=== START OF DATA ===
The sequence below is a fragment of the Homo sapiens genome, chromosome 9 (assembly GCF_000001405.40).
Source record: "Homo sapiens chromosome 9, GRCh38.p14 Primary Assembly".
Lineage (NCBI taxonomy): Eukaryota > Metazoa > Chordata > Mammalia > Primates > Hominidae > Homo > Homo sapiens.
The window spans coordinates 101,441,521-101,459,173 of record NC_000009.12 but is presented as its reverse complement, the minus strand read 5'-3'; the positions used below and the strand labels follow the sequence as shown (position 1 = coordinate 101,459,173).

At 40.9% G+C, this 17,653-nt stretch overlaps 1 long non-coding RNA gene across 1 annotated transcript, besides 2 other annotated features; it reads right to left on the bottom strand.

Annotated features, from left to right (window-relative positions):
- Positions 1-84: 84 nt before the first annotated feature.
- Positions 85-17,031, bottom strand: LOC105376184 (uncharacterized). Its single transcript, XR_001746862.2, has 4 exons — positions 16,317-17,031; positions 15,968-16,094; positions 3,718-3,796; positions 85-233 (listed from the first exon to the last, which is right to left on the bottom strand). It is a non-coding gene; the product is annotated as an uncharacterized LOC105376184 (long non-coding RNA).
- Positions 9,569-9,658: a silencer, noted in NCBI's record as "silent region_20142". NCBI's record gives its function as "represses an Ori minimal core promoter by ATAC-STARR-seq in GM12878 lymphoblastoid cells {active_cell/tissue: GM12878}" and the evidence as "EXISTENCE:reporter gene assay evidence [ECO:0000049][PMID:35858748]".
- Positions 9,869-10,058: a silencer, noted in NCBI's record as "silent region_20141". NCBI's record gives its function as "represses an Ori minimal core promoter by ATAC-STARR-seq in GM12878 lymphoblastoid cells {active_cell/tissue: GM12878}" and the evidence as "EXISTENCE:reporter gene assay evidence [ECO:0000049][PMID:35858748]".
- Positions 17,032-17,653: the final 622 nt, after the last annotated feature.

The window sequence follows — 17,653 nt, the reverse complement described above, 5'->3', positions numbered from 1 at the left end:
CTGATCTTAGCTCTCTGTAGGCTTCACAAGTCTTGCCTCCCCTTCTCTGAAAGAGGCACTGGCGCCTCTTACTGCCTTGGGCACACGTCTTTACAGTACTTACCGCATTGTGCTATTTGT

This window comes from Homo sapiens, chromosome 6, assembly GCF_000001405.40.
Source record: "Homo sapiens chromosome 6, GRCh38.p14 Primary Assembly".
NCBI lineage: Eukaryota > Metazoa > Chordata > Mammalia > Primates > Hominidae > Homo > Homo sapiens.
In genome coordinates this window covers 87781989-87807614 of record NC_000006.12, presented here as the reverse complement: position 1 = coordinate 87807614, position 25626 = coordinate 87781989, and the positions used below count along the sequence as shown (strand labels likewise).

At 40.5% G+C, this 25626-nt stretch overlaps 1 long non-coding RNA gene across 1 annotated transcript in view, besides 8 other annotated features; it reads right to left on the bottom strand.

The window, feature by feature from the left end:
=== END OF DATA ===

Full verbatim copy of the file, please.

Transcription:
The sequence below is a fragment of the Homo sapiens genome, chromosome 9 (assembly GCF_000001405.40).
Source record: "Homo sapiens chromosome 9, GRCh38.p14 Primary Assembly".
Lineage (NCBI taxonomy): Eukaryota > Metazoa > Chordata > Mammalia > Primates > Hominidae > Homo > Homo sapiens.
The window spans coordinates 101,441,521-101,459,173 of record NC_000009.12 but is presented as its reverse complement, the minus strand read 5'-3'; the positions used below and the strand labels follow the sequence as shown (position 1 = coordinate 101,459,173).

At 40.9% G+C, this 17,653-nt stretch overlaps 1 long non-coding RNA gene across 1 annotated transcript, besides 2 other annotated features; it reads right to left on the bottom strand.

Annotated features, from left to right (window-relative positions):
- Positions 1-84: 84 nt before the first annotated feature.
- Positions 85-17,031, bottom strand: LOC105376184 (uncharacterized). Its single transcript, XR_001746862.2, has 4 exons — positions 16,317-17,031; positions 15,968-16,094; positions 3,718-3,796; positions 85-233 (listed from the first exon to the last, which is right to left on the bottom strand). It is a non-coding gene; the product is annotated as an uncharacterized LOC105376184 (long non-coding RNA).
- Positions 9,569-9,658: a silencer, noted in NCBI's record as "silent region_20142". NCBI's record gives its function as "represses an Ori minimal core promoter by ATAC-STARR-seq in GM12878 lymphoblastoid cells {active_cell/tissue: GM12878}" and the evidence as "EXISTENCE:reporter gene assay evidence [ECO:0000049][PMID:35858748]".
- Positions 9,869-10,058: a silencer, noted in NCBI's record as "silent region_20141". NCBI's record gives its function as "represses an Ori minimal core promoter by ATAC-STARR-seq in GM12878 lymphoblastoid cells {active_cell/tissue: GM12878}" and the evidence as "EXISTENCE:reporter gene assay evidence [ECO:0000049][PMID:35858748]".
- Positions 17,032-17,653: the final 622 nt, after the last annotated feature.

The window sequence follows — 17,653 nt, the reverse complement described above, 5'->3', positions numbered from 1 at the left end:
CTGATCTTAGCTCTCTGTAGGCTTCACAAGTCTTGCCTCCCCTTCTCTGAAAGAGGCACTGGCGCCTCTTACTGCCTTGGGCACACGTCTTTACAGTACTTACCGCATTGTGCTATTTGT

This window comes from Homo sapiens, chromosome 6, assembly GCF_000001405.40.
Source record: "Homo sapiens chromosome 6, GRCh38.p14 Primary Assembly".
NCBI lineage: Eukaryota > Metazoa > Chordata > Mammalia > Primates > Hominidae > Homo > Homo sapiens.
In genome coordinates this window covers 87781989-87807614 of record NC_000006.12, presented here as the reverse complement: position 1 = coordinate 87807614, position 25626 = coordinate 87781989, and the positions used below count along the sequence as shown (strand labels likewise).

At 40.5% G+C, this 25626-nt stretch overlaps 1 long non-coding RNA gene across 1 annotated transcript in view, besides 8 other annotated features; it reads right to left on the bottom strand.

The window, feature by feature from the left end: